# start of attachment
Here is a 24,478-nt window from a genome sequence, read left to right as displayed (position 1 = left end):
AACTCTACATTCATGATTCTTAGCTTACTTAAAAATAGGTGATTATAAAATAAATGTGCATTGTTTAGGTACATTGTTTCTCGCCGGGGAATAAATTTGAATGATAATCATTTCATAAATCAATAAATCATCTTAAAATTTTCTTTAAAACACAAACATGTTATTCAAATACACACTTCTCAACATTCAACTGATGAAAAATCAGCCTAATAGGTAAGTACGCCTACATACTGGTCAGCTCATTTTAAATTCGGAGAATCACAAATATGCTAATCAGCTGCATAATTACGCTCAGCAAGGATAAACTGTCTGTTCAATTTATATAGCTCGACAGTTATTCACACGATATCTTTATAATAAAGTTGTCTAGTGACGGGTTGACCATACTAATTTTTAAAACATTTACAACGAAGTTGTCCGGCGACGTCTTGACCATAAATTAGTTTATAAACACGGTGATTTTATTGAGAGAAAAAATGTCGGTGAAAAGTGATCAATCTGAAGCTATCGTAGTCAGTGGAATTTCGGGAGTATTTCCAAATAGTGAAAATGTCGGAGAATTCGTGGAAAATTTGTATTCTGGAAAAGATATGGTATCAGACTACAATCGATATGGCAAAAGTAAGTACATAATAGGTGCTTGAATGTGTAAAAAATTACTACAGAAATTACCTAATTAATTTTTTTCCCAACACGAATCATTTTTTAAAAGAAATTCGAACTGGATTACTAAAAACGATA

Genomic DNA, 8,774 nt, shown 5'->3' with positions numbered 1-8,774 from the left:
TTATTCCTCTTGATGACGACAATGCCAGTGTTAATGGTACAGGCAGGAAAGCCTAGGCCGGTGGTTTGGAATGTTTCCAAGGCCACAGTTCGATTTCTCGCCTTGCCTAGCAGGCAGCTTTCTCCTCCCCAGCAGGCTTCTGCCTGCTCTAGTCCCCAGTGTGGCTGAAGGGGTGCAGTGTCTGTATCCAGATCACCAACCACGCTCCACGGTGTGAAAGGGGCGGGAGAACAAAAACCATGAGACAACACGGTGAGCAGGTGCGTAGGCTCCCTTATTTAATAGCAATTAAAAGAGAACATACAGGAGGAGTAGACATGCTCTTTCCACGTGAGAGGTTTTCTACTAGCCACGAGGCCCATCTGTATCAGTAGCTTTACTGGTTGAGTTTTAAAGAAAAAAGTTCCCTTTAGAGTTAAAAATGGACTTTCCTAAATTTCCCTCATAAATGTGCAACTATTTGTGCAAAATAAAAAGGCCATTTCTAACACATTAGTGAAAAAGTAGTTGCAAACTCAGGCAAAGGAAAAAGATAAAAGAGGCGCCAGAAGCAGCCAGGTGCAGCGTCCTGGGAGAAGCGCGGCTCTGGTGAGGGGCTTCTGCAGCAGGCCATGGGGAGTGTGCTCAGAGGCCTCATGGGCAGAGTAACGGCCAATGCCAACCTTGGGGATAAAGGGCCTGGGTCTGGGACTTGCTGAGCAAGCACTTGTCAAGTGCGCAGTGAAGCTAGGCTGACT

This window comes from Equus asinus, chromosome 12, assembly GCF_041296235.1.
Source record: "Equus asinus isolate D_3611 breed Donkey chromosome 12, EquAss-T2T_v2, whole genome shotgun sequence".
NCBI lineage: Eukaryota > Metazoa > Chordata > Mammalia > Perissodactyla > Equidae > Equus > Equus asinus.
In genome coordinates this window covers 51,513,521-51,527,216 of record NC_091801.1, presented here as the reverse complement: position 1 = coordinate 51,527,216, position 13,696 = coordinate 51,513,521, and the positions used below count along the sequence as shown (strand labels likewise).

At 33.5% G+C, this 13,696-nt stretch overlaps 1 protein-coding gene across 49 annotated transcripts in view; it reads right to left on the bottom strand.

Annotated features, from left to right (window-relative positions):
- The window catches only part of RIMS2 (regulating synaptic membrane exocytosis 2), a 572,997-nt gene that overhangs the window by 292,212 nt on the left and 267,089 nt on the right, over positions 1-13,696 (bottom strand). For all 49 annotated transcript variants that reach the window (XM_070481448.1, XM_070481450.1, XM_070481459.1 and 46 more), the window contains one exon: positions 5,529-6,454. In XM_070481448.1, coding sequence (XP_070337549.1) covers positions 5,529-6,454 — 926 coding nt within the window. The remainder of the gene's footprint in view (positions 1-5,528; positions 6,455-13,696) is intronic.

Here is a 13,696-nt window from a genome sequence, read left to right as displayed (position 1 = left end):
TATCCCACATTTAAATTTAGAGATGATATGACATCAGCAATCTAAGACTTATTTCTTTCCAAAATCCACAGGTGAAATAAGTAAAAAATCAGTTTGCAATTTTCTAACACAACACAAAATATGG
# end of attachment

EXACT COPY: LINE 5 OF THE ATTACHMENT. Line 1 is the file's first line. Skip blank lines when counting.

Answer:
This window comes from Equus asinus, chromosome 12, assembly GCF_041296235.1.